(The Hill) — Democrats are seeing new glimmers of hope for their chances of ousting Sen. Marco Rubio (R) in Florida after months of hand-wringing over just how aggressively they should pursue his seat.

Until recently, the Senate race drew little attention from national Democrats who have grown increasingly skeptical that their candidates can remain competitive in the Sunshine State after a spate of narrow, though still painful, losses. Top party officials instead looked to Senate contests in states like Pennsylvania and Wisconsin — two states that President Joe Biden carried in 2020 — as safer bets.

But Rep. Val Demings (Fla.), a rising Democratic star who clinched the party’s Senate nomination in Florida last week, has so far shown herself to be a formidable challenger to Rubio. 

She’s raised about $48 million to his $36 million and has already spent months blanketing airwaves with ads talking about her law enforcement credentials and hitting Rubio over everything from his attendance record in the Senate to his stance on abortion rights.

“The fundraising situation for Republicans seems pretty dire, and meanwhile Demings is continuing to raise millions of dollars and outraise Rubio. So I think the fundamentals are really encouraging,” said Joshua Karp, a top adviser to Demings’s campaign.

Demings’s allies also argue that many of the GOP’s standard attacks — most notably their claim that the Florida congresswoman favors defunding the police — have fallen flat, given her career in law enforcement and the years she spent as Orlando’s police chief.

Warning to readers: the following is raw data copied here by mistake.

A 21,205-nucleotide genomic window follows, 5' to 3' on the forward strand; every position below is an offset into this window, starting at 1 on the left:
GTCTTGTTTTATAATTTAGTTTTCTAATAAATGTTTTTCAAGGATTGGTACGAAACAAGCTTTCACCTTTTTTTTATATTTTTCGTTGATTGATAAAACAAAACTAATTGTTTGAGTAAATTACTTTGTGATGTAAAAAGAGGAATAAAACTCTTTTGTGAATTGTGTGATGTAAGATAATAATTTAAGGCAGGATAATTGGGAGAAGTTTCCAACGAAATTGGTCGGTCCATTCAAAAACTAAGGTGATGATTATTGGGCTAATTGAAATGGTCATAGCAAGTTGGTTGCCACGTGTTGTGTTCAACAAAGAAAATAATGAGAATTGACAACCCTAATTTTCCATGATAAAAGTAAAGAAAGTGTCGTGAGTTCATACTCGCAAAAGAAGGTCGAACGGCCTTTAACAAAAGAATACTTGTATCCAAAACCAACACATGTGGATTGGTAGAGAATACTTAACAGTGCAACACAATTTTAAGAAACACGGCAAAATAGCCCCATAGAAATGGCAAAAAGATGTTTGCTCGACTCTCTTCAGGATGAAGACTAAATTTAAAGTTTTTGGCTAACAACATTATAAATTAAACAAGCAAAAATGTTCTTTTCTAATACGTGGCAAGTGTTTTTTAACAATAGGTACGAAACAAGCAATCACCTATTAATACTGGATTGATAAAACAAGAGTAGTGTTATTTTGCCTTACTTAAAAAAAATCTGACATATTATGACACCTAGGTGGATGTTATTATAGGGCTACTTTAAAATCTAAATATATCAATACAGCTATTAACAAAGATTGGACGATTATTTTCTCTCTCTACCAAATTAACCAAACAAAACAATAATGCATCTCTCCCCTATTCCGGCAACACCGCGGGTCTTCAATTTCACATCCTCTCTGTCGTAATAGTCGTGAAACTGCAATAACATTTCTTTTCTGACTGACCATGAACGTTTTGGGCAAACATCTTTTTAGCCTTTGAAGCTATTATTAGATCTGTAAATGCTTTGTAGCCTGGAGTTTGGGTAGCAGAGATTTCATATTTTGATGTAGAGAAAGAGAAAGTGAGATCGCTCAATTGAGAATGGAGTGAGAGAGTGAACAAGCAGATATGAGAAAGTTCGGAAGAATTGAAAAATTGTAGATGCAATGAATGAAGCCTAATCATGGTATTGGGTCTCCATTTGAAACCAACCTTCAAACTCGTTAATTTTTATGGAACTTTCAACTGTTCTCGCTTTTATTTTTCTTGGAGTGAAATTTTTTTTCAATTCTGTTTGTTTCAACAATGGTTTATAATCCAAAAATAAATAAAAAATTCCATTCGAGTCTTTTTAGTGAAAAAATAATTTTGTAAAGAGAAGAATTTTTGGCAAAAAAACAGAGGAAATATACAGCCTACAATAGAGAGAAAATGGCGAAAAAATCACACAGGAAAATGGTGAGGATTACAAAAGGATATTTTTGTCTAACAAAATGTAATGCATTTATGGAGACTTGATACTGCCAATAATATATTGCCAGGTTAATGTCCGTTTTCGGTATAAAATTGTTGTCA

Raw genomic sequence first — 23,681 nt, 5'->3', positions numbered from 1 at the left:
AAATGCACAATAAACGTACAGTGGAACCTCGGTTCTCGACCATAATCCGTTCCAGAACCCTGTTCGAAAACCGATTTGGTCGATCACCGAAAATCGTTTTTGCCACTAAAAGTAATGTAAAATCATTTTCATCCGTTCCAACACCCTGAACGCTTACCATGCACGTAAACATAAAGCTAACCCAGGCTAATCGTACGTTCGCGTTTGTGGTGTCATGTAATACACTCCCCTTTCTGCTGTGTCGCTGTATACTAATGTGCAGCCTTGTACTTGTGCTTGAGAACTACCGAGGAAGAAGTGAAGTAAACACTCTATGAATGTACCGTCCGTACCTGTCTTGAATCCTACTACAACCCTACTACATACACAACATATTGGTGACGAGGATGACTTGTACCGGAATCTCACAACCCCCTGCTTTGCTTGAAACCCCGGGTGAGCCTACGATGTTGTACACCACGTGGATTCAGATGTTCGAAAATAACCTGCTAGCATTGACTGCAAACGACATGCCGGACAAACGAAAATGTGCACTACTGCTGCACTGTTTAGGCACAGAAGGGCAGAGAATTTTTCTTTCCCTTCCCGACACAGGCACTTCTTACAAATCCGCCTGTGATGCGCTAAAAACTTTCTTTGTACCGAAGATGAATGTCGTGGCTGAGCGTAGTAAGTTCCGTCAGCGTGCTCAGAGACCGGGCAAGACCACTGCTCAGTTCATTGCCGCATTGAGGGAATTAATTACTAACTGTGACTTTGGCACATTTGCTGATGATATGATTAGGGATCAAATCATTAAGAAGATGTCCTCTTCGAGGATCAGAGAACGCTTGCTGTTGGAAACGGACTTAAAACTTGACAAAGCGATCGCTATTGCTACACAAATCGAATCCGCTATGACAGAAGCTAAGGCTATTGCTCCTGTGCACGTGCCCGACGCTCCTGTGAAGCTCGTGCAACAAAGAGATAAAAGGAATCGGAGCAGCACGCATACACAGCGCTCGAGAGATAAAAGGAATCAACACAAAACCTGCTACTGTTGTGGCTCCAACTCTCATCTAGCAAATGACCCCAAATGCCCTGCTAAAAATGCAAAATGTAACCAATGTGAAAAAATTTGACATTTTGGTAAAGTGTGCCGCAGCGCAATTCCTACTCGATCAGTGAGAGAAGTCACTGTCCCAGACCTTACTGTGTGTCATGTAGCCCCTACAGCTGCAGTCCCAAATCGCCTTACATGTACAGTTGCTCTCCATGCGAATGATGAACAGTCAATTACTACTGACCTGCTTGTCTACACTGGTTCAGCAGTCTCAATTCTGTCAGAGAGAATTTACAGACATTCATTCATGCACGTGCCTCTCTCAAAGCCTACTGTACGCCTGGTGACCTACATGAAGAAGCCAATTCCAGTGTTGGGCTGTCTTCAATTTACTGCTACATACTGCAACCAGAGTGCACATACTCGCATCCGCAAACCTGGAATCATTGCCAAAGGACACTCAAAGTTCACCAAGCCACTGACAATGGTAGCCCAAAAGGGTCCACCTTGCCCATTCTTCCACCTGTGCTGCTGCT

“Republicans haven’t really been able to lay a glove on Demings,” Karp added. “She’s pretty Teflon when it comes to their usual basket of attacks. And this is not a candidate that they know how to define and target.”

But that’s not to say winning will be easy for Demings. Unlike Republican Senate nominees in several other battleground states — like Arizona, Pennsylvania and Georgia — Rubio is a seasoned politician with a track record of winning statewide by wide margins, and the vast majority of public polling in the race between him and Demings shows Rubio in the lead.

Rubio’s message, meanwhile, has focused on casting Demings as a “rubber stamp” for Democrats’ agenda in Washington, linking the three-term congresswoman to President Biden and House Speaker Nancy Pelosi (D-Calif.), while also homing in on inflation and crime, two issues that have repeatedly dogged Democrats this year.

“When Floridians go to the ballot box in November, they’re going to hold Demings and Democrat-controlled Washington accountable for driving skyrocketing inflation, out of control crime, and a crisis at the border letting drugs flow into our communities,” said Elizabeth Gregory, a spokesperson for Rubio’s campaign.

There’s also a long list of structural challenges for Florida Democrats. For one, there are now more registered Republican voters in the state than Democrats, and the GOP’s advantage in the state has only continued to grow. And while Florida has a penchant for hosting ultra-close statewide races, Republicans have a tendency to come out on top more often than not.

Rubio himself also has a proven ability to outperform other statewide Republican candidates in Miami-Dade County, a Democratic stronghold, albeit one where the GOP has made gains in recent years. Rubio lost Miami-Dade by only about 11 percentage points the last time he was on the ballot in 2016. That same year, Hillary Clinton, the Democratic presidential nominee, won it by nearly 30 points.